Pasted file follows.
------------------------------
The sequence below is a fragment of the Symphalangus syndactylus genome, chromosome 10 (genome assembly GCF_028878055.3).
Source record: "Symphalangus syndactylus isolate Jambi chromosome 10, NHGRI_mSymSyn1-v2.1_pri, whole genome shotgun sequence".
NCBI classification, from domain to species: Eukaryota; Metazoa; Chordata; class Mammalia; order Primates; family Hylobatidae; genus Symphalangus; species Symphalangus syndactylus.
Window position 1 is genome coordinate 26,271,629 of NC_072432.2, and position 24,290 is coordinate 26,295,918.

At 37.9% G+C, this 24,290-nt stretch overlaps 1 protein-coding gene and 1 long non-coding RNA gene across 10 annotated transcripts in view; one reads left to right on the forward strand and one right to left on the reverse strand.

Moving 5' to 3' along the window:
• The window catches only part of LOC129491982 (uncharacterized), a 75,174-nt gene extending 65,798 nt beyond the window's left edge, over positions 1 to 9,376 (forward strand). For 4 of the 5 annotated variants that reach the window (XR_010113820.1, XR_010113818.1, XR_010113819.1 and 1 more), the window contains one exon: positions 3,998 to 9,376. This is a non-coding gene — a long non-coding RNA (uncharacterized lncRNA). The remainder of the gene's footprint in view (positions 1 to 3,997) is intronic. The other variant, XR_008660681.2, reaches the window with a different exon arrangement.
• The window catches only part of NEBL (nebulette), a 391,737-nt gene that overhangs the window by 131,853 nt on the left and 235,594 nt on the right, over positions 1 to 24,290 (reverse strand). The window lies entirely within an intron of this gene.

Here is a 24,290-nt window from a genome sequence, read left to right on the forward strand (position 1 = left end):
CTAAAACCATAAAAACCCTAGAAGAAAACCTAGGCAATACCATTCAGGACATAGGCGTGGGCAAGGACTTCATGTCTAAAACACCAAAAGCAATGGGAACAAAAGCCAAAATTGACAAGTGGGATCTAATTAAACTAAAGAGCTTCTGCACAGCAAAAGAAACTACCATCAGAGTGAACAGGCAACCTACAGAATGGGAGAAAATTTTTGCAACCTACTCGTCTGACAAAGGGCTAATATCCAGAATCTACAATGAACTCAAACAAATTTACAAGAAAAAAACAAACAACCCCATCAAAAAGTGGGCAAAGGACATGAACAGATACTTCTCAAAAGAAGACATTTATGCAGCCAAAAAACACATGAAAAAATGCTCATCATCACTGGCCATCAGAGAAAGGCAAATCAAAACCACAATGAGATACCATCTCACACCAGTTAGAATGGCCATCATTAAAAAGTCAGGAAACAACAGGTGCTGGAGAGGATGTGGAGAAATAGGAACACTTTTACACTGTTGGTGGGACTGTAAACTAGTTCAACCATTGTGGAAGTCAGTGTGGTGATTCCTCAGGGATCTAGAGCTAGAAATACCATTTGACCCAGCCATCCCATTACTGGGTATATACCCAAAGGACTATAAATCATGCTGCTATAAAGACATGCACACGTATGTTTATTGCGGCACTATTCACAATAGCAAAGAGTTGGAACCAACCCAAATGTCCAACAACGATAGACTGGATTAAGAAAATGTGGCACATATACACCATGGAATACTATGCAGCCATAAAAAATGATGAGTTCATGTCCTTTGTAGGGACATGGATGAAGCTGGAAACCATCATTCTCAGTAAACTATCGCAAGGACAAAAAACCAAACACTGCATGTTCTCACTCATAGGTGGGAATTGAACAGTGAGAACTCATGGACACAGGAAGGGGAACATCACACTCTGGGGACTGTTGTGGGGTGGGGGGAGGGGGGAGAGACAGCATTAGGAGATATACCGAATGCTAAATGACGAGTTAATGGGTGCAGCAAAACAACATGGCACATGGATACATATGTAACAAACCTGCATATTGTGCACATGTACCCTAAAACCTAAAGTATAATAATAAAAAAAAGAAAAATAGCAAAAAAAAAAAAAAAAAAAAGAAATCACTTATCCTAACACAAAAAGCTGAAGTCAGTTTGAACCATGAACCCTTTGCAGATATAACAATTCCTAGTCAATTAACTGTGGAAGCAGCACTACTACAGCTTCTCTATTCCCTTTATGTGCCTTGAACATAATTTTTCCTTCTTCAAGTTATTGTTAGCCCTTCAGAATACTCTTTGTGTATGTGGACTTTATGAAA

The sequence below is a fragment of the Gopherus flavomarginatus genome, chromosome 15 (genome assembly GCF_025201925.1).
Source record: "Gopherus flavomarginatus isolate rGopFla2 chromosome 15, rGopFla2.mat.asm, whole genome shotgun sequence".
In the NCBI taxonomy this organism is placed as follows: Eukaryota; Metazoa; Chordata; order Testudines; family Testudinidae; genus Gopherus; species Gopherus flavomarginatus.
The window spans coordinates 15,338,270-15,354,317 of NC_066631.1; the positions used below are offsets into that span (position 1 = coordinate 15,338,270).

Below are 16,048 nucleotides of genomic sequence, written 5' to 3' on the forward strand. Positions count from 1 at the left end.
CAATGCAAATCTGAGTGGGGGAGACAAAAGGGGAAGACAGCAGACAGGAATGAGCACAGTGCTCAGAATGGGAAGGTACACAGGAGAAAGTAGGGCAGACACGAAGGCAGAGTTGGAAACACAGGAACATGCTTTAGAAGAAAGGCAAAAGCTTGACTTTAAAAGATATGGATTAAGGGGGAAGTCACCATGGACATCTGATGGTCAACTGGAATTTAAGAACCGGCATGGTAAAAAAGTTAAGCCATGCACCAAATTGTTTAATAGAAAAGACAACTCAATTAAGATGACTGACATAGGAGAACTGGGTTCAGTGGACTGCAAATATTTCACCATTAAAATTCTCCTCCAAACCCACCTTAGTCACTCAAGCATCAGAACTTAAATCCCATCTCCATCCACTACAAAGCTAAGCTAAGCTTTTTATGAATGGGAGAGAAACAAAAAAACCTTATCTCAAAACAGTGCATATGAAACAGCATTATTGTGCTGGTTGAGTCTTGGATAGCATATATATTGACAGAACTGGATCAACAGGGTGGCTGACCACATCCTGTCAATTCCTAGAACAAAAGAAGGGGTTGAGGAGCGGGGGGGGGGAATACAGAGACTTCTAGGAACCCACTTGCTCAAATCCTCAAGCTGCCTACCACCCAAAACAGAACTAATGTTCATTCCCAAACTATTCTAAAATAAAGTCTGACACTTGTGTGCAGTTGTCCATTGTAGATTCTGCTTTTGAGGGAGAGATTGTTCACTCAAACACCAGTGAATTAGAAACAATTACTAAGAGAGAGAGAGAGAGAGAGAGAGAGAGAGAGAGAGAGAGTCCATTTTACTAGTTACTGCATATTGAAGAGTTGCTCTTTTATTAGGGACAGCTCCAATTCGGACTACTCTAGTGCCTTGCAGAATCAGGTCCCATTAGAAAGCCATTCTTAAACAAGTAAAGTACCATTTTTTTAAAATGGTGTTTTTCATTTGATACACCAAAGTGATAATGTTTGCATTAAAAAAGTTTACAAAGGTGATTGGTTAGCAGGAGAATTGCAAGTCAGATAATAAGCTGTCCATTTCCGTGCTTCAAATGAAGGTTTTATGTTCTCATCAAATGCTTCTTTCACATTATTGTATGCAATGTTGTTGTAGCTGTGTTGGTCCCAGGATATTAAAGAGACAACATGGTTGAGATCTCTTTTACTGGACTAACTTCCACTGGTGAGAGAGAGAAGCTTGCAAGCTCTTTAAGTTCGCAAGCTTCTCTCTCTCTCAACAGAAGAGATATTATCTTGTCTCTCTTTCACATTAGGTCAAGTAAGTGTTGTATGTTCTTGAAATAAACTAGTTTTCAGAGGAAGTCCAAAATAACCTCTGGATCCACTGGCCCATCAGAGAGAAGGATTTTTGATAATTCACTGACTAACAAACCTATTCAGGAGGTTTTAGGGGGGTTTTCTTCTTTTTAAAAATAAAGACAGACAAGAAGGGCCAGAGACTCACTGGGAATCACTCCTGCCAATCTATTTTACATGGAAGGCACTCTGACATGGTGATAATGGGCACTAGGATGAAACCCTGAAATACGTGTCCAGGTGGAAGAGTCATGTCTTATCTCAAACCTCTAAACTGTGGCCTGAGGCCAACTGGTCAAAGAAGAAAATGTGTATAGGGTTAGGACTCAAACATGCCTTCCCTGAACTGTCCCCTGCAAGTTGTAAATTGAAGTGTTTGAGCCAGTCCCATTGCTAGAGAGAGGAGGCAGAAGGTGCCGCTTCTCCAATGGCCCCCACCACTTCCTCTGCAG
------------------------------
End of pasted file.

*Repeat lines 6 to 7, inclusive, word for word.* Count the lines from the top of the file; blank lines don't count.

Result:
Moving 5' to 3' along the window:
• The window catches only part of LOC129491982 (uncharacterized), a 75,174-nt gene extending 65,798 nt beyond the window's left edge, over positions 1 to 9,376 (forward strand). For 4 of the 5 annotated variants that reach the window (XR_010113820.1, XR_010113818.1, XR_010113819.1 and 1 more), the window contains one exon: positions 3,998 to 9,376. This is a non-coding gene — a long non-coding RNA (uncharacterized lncRNA). The remainder of the gene's footprint in view (positions 1 to 3,997) is intronic. The other variant, XR_008660681.2, reaches the window with a different exon arrangement.